#BookBingoNW2020: Afrofuturism

#BookBingoNW2020 is upon us!

One of the new categories this summer is Afrofuturism. If you saw Black Panther or watched Janelle Monaé’s emotion picture for their album “Dirty Computer,” then chances are you have already been exposed to Afrofuturism. But have you read any Afrofuturist books?

Dictionary.com defines Afrofuturism as (noun)
“a cultural movement that uses the frame of science fiction and fantasy to reimagine the history of the African diaspora and to invoke a vision of a technically advanced and generally hopeful future in which Black people thrive: this movement is expressed through art, cinema, literature, music, fashion, etc.” Here is a sample from the list to get you started!

Lilith’s Brood by Octavia E. Butler
Seattle author and MacArthur Genius award-winner Butler is considered an Afrofuturism visionary, and all of her work explores Black lives in a genre that had historically centered white and Euro-centric narratives. This omnibus edition of the Lilith’s Brood trilogy explores humanity in the aftermath of apocalypse and first alien contact, and Butler’s extrapolation of the concept introduced in The Parable of the Sower: “The only lasting truth is Change.” You can also read the Xenogensis trilogy separately: Dawn, Adulthood Rites, and Imago.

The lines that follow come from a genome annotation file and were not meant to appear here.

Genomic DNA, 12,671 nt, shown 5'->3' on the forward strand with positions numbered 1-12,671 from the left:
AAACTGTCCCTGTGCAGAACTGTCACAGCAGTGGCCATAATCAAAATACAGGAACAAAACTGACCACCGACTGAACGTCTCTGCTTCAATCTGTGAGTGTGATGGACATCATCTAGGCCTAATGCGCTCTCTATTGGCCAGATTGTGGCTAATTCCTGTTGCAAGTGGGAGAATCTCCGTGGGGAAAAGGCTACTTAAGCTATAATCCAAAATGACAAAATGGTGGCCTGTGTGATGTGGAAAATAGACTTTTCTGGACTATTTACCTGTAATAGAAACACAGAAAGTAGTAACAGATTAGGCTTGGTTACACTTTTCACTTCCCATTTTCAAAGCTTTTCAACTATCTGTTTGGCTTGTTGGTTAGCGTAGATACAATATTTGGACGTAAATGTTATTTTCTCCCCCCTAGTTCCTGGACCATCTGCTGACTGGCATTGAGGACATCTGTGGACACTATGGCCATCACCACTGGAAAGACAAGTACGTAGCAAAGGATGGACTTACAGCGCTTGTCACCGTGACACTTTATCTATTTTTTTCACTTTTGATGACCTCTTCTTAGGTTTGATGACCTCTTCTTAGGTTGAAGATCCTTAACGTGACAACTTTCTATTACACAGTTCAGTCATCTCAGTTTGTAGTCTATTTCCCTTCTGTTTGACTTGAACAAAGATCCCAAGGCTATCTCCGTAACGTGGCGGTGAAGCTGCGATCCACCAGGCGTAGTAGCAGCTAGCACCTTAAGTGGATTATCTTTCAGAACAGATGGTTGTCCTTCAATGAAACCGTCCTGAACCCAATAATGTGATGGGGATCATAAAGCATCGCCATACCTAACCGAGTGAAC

The Black God’s Drums by P. Djèlí Clark
The city of New Orleans in this alternate post-Civil War landscape is a neutral zone and open port. While slavery still exists in Confederate territory, Creeper is a teenage girl scraping her survival on the streets who dreams of commanding her own airship. But the African orisha may have other plans for her.

How Long ‘Til Black Future Month? by N. K. Jemisin
Triple Hugo Award-winner Jemisin’s short story collection is the perfect introduction to this writer’s prowess and command of science fiction and fantasy stories that will expand your mind and perspectives, break your heart, and leave you breathless.

Futureland by Walter Mosley
While Mosley is most well-known for his Easy Rawlins mysteries, he has always written speculative fiction. These Afrofuturist tales plunge into a near-future American landscape that offers dark mysteries and possibilities.

Everfair by Nisi Shawl
What if the horrible reign of King Leopold in the Belgian Congo had been stopped and instead a utopian community had been created? This Seattle author’s debut novel explores a steampunk alternate history in which a community of freed slaves from the U.S. and Africa forge a collaborative community against the forces of colonial rule.

Also check out PBS’s It’s Lit episode on Afrofuturism!

For more ideas for books to meet your Summer Book Bingo challenge, follow our Shelf Talk #BookBingoNW2020 series or check the hashtag #BookBingoNW2020 on social media. Book bingo is presented in partnership with Seattle Arts & Lectures .

~posted by Misha S.

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